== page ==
• Facebook news consumers who “like” or follow news organizations or journalists show high levels of news engagement on the site. About a third (34%) of Facebook news consumers have news organizations or individual journalists in their feeds. Those who do are more likely to see the site as an important way to get news than those who do not have news organizations or journalists in their feed (54% versus 38%). They are also nearly three times as likely to often click on news links (27% versus 10%) and discuss issues in the news with others on Facebook (11% versus 4%). They are twice as likely to often post or share stories (16% versus 7%) and “like” or comment on stories (29% versus 15%).

As with U.S. adults overall, only a minority of Facebook news consumers say they prefer news that shares their point of view. Fewer than a third (31%) of Facebook news consumers generally prefer news that shares their own point of view, a slightly higher share than the 27% of U.S. adults who say the same. When asked about things that bother them on Facebook, twice as many Facebook news consumers are bothered when people post political statements (whether related to the news or not) than when people post opinions about something in the news (32% versus 14%). And 58% have been surprised by a friend’s or family member’s opinion about an event in the news on the site.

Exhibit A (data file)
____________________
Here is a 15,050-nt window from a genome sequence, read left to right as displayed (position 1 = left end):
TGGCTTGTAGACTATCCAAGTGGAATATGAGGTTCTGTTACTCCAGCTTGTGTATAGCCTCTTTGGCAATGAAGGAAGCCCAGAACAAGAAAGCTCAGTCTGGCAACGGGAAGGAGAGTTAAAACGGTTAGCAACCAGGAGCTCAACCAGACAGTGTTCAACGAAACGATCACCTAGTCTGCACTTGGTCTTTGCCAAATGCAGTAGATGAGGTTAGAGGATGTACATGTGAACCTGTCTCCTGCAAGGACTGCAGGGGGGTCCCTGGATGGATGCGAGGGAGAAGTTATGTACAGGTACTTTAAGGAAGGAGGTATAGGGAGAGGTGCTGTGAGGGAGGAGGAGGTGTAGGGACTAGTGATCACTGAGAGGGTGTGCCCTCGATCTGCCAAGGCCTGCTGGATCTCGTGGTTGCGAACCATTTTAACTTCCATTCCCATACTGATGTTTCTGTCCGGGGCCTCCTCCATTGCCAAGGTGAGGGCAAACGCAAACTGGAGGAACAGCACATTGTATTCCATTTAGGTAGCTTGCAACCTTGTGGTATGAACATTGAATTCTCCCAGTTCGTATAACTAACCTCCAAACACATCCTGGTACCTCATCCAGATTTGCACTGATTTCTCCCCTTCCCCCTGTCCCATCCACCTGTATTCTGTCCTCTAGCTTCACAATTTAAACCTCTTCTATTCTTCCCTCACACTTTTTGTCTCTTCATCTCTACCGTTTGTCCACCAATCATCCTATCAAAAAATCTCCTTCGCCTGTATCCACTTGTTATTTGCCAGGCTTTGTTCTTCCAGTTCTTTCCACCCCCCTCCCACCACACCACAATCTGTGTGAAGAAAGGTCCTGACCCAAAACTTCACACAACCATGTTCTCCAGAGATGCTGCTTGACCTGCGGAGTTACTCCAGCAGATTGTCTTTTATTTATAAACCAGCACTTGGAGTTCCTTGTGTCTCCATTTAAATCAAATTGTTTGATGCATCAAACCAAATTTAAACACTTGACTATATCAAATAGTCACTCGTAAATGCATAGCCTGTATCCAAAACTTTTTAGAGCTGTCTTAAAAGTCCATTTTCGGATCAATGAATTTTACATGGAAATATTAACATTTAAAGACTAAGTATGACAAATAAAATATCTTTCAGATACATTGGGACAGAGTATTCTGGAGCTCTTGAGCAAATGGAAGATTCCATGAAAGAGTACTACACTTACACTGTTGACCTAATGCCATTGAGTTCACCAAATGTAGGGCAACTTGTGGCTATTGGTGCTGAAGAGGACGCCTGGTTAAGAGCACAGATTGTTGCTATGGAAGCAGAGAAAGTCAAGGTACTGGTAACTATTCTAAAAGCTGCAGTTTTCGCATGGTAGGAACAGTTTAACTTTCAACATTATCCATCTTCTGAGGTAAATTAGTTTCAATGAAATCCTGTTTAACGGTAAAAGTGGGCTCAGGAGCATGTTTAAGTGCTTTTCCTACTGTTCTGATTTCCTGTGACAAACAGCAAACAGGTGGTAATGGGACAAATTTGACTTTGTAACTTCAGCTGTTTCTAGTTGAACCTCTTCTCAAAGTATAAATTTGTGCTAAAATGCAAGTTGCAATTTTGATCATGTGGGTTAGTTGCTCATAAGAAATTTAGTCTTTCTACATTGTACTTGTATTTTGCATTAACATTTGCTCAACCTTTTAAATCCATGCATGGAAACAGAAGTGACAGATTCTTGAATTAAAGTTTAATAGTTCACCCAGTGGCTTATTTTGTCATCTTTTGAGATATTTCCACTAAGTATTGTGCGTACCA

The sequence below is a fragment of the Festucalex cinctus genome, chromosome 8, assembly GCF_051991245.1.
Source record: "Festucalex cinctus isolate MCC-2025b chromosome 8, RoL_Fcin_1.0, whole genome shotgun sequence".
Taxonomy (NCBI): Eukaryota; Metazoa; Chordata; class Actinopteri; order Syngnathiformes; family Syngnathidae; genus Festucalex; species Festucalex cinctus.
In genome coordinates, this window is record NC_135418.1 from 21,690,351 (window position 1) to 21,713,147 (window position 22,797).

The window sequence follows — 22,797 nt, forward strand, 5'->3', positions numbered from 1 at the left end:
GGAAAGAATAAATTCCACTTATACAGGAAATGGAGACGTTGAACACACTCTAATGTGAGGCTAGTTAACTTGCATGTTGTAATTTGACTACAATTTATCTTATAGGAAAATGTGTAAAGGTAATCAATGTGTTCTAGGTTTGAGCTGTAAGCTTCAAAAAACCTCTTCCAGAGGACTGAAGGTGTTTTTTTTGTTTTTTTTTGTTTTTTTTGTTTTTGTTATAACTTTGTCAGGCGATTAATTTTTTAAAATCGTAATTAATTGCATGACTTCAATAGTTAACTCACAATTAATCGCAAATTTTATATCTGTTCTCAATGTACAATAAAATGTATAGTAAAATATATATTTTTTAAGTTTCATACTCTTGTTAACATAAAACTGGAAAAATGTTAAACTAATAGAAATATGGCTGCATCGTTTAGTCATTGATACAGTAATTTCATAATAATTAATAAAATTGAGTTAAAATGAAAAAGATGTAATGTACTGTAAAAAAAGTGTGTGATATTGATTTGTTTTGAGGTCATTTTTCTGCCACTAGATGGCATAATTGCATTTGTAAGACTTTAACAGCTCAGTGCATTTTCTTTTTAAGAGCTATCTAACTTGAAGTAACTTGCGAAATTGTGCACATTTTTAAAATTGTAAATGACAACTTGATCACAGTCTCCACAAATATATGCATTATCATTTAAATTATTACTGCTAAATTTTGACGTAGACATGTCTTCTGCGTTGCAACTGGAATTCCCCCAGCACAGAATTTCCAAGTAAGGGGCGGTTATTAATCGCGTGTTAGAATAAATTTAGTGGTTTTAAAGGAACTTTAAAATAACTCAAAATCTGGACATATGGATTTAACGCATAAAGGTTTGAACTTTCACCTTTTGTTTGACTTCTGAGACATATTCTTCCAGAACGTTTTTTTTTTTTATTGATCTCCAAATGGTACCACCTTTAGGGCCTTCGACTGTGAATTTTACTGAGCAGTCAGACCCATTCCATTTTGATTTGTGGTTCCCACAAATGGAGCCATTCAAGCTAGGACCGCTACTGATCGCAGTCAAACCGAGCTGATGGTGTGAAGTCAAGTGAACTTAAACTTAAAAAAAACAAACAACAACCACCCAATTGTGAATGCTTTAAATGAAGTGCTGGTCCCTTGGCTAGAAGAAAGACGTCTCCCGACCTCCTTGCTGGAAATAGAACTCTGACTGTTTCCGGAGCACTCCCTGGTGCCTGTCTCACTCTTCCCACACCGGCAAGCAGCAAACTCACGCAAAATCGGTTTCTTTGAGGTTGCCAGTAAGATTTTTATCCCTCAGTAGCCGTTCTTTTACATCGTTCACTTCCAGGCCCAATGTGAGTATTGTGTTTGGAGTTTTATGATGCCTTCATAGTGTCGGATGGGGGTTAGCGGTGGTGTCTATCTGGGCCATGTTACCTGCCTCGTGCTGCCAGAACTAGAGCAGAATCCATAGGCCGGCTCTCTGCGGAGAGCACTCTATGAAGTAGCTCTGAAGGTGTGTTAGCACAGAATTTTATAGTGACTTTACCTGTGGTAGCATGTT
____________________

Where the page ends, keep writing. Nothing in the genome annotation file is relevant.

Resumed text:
Read the report: http://www.journalism.org/2013/10/24/the-role-of-news-on-facebook
See the infographic: http://www.journalism.org/2013/10/24/the-facebook-news-experience-infographic/
Read the Knight Foundation blog post about the report: http://www.knightfoundation.org/blogs/knightblog/2013/10/24/friends-followers-and-feeds-how-news-flows-facebook/